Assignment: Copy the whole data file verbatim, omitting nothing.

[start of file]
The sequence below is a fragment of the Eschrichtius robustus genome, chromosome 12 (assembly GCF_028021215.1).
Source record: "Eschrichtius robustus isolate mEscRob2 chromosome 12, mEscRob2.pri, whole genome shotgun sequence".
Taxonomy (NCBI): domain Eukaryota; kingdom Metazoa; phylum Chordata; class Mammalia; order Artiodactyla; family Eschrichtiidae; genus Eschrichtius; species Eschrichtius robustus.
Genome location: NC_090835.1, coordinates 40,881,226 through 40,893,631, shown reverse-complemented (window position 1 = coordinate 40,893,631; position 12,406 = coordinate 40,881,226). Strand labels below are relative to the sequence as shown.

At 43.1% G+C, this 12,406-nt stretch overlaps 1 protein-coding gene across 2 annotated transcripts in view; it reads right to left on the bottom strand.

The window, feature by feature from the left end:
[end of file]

The sequence below is a fragment of the Eschrichtius robustus genome, chromosome 12 (assembly GCF_028021215.1).
Source record: "Eschrichtius robustus isolate mEscRob2 chromosome 12, mEscRob2.pri, whole genome shotgun sequence".
Taxonomy (NCBI): domain Eukaryota; kingdom Metazoa; phylum Chordata; class Mammalia; order Artiodactyla; family Eschrichtiidae; genus Eschrichtius; species Eschrichtius robustus.
Genome location: NC_090835.1, coordinates 40,881,226 through 40,893,631, shown reverse-complemented (window position 1 = coordinate 40,893,631; position 12,406 = coordinate 40,881,226). Strand labels below are relative to the sequence as shown.

At 43.1% G+C, this 12,406-nt stretch overlaps 1 protein-coding gene across 2 annotated transcripts in view; it reads right to left on the bottom strand.

The window, feature by feature from the left end: